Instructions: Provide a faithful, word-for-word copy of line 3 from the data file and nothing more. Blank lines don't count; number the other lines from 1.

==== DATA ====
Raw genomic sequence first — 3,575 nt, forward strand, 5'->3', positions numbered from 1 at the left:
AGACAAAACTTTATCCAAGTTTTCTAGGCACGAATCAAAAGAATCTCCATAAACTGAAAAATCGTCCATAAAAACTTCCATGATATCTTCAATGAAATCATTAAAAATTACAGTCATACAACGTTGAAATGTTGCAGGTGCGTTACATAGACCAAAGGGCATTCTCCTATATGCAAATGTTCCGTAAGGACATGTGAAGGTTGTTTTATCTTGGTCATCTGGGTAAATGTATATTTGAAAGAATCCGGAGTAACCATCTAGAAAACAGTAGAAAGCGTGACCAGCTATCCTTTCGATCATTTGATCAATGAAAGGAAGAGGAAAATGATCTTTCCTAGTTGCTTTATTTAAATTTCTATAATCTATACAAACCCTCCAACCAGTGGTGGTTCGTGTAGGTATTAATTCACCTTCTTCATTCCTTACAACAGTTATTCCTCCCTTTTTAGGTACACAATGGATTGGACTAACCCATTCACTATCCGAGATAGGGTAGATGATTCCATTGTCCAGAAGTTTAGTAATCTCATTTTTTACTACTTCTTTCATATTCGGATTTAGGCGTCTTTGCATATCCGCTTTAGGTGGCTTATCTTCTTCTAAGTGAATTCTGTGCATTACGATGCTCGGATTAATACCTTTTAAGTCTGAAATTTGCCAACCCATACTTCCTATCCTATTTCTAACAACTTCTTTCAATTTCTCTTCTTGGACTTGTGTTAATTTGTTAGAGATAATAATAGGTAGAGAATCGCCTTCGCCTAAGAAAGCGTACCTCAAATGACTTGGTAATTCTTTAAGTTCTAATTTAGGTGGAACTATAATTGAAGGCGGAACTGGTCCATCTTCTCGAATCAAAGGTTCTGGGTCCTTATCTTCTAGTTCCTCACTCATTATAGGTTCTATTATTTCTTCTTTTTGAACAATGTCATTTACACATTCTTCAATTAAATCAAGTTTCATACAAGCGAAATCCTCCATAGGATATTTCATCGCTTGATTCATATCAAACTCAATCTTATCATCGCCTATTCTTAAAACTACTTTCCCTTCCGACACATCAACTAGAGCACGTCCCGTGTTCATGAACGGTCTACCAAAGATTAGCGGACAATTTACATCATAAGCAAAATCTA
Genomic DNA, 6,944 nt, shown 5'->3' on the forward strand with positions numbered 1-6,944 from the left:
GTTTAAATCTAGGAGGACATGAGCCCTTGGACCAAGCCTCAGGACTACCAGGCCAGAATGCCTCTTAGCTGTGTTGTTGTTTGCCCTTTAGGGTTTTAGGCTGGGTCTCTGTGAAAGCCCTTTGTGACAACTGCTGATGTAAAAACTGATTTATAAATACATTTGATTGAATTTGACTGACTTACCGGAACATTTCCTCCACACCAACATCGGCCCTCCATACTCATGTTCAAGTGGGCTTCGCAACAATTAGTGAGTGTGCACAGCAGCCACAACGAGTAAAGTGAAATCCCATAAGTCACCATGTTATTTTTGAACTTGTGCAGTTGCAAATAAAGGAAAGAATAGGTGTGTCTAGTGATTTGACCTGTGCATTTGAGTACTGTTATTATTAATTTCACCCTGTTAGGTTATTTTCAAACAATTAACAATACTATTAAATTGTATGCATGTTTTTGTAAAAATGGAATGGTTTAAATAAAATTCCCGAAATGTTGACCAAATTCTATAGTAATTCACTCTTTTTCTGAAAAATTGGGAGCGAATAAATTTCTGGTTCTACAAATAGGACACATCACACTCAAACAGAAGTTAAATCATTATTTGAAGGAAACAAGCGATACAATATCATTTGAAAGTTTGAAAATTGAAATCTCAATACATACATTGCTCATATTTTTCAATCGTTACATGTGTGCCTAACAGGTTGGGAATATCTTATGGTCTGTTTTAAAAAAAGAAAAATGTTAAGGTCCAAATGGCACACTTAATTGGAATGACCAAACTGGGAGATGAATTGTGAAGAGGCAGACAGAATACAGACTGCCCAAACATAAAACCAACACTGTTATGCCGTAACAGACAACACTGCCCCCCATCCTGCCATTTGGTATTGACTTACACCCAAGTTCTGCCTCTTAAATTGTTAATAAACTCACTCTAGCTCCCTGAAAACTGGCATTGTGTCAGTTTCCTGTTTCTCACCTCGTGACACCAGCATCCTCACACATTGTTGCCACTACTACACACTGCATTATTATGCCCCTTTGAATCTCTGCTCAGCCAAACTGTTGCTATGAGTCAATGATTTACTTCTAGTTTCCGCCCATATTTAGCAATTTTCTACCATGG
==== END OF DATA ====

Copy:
Genomic DNA, 6,944 nt, shown 5'->3' on the forward strand with positions numbered 1-6,944 from the left: